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Supercomputer 'Virtual Cleanse' Aims To Ease Colonoscopy Preparation

Image processing technologies being tested by Massachusetts General Hospital intend to take the yuck factor out of colorectal cancer screenings.

Traditional colonoscopies require patients to drink large doses of heavy-duty laxatives, usually the night before the test, to cleanse their colons. Not a pleasant experience, and undoubtedly for most patients, the worst part of having the test. Massachusetts General Hospital, working with Microsoft and Intel, is improving the image processing involved with virtual colonoscopies, which are screening tests used to detect colorectal cancer.

Traditional colonoscopies involve sedating the patient while a camera-equipped device is inserted into the length of the colon as doctors look for suspicious pre-cancerous polyps or actual malignancies. Fortunately, the sedation makes the actual test bearable to most patients, but there are risks of the colon getting perforated. Also the sedation requires the patient to arrange a ride home, and for the most part, the test is a productivity-killer for the day.

But over the last 10 years, some institutions have offered virtual colonoscopies, which instead of using a tiny camera inserted into the colon, uses computerized tomography (CT) technology to take thousands of thinly sliced images. A problem with virtual colonoscopies is that they still require the laxative prep.

However, technologies being clinically tested at Mass General allow patients undergoing virtual colonoscopies to avoid the laxative prep.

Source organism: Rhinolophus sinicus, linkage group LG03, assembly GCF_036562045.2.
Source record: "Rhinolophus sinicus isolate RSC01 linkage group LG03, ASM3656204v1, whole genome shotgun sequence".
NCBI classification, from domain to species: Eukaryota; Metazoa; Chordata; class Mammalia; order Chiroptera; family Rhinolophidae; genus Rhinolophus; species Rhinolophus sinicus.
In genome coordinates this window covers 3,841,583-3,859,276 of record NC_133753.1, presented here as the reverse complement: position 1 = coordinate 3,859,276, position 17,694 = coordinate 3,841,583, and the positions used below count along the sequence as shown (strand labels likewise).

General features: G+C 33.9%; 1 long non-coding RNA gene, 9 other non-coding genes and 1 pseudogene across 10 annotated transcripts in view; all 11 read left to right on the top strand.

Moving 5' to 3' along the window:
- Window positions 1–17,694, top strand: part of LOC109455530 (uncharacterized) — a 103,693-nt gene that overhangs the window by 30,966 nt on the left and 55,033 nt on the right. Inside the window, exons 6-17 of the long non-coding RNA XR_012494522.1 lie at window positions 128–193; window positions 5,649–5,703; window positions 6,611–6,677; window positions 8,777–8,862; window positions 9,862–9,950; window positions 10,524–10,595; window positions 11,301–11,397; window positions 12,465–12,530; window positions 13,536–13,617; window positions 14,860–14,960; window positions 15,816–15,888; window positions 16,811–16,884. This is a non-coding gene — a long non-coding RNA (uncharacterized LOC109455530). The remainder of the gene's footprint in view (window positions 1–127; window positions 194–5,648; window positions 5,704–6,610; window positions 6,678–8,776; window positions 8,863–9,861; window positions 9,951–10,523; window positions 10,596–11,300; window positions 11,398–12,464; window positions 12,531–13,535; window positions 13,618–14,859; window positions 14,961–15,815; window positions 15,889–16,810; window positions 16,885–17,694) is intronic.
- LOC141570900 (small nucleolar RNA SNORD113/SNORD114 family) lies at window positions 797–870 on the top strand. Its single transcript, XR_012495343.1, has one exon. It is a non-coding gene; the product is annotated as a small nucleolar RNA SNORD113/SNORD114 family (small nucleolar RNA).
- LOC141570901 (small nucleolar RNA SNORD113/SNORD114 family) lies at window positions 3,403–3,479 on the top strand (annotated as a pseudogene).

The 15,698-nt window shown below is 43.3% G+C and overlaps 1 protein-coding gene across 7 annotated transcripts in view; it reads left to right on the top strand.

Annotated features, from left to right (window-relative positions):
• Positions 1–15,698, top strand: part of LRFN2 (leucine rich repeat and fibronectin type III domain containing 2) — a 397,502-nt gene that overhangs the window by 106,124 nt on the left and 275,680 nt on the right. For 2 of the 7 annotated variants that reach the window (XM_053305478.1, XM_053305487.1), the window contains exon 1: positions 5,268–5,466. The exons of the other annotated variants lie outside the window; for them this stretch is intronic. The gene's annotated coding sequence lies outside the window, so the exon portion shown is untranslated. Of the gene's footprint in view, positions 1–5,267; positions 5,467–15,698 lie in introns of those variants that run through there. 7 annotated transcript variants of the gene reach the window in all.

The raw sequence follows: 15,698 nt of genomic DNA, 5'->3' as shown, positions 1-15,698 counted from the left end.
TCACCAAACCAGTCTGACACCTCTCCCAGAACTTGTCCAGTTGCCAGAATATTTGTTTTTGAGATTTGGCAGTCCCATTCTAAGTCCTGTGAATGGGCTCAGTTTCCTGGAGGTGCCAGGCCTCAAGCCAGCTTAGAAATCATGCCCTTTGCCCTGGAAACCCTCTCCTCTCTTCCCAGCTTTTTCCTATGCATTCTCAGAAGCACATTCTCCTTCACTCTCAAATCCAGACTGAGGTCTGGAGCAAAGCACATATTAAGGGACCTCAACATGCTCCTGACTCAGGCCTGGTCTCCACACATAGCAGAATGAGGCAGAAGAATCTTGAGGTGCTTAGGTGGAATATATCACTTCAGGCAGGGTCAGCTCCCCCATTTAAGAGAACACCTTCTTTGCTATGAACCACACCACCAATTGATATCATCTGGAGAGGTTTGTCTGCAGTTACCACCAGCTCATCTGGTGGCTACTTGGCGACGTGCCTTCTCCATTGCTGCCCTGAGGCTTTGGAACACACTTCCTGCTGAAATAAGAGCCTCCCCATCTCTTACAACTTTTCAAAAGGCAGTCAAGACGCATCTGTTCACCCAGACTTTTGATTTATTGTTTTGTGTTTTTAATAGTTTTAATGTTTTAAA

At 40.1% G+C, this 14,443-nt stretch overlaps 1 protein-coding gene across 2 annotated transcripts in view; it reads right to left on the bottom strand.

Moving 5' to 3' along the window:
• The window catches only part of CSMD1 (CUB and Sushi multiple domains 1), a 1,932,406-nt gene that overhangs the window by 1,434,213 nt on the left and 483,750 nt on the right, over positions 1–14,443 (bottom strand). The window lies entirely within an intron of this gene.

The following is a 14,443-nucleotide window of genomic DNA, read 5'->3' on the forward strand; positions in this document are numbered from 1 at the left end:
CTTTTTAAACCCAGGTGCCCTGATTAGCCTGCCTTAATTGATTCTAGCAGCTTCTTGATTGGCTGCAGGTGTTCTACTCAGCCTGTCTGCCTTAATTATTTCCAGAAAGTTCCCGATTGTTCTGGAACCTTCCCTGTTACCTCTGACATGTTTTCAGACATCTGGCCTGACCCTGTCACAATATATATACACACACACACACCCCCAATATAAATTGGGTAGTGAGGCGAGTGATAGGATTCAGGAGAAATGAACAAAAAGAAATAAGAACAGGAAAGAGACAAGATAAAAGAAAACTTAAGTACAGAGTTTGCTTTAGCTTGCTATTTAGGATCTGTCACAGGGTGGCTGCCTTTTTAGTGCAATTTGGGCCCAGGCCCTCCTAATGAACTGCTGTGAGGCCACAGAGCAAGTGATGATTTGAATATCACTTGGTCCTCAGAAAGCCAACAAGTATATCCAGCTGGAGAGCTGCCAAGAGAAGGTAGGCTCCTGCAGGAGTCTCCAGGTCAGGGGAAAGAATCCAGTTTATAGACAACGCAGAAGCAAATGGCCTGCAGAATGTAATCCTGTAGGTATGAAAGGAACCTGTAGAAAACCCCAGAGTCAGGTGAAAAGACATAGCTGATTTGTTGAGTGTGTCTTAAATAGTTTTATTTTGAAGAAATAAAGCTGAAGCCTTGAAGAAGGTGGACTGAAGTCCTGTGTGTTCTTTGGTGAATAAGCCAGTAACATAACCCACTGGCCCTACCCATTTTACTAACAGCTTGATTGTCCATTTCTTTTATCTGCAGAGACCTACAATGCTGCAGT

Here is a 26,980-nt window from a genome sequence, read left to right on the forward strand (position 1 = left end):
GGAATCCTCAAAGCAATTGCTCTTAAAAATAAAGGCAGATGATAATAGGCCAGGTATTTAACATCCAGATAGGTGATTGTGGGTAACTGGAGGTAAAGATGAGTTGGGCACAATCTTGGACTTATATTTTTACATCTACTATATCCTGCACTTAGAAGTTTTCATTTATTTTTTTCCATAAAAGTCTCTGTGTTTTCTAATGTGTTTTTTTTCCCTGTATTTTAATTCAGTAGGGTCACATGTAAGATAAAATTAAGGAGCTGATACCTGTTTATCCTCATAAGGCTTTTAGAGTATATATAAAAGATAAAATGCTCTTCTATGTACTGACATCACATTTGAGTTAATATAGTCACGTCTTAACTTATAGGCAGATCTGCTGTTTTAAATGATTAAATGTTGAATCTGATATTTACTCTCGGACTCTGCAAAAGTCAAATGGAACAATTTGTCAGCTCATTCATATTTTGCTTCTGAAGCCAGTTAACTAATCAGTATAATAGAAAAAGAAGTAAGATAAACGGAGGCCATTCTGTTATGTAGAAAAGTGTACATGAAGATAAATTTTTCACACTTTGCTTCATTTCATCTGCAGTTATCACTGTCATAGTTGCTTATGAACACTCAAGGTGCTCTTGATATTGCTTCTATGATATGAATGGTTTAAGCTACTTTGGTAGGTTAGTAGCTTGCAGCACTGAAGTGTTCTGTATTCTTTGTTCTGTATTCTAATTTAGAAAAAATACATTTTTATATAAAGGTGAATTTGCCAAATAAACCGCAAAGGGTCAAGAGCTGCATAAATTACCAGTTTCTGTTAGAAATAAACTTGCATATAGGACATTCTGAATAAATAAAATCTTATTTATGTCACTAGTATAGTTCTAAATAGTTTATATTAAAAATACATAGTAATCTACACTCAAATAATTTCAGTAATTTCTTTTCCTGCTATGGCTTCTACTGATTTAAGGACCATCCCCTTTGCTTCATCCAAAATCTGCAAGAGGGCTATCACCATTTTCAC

Instead, patients drink a small volume of contrasting agent that allows imaging algorithms to "virtually cleanse the colon of fecal matter," allowing clinicians to see inside the colon for signs of cancer or pre-cancer, said Hiro Yoshida, director of 3D imaging research in the radiology department at Massachusetts General Hospital, which is part of Partners Healthcare in Boston.

Till now, the computer processing involved with the virtual cleansing took anywhere from 30 to 60 minutes, Yoshida said, who developed the algorithms.

But using supercomputing strength technologies, including Microsoft's high-performance computing (HPC) platform running Windows 7, Microsoft .Net 4.0, Intel Parallel Studio 2011 developer tool suite, and imaging tools from VectorForm, Mass Gen was able to reduce the processing of the laxative-free virtual colonoscopy scans to three minutes, Yoshida said, adding that the processing time will likely get whittled down even further to about 20 seconds.

This drastic reduction of time allows clinicians to identify suspicious findings in the colon while the patient is still on CT testing table, said Yoshida. If a polyp is found, clinicians can immediately help patients schedule a procedure to have the lesion removed -- which usually involves having a traditional colonoscopy.

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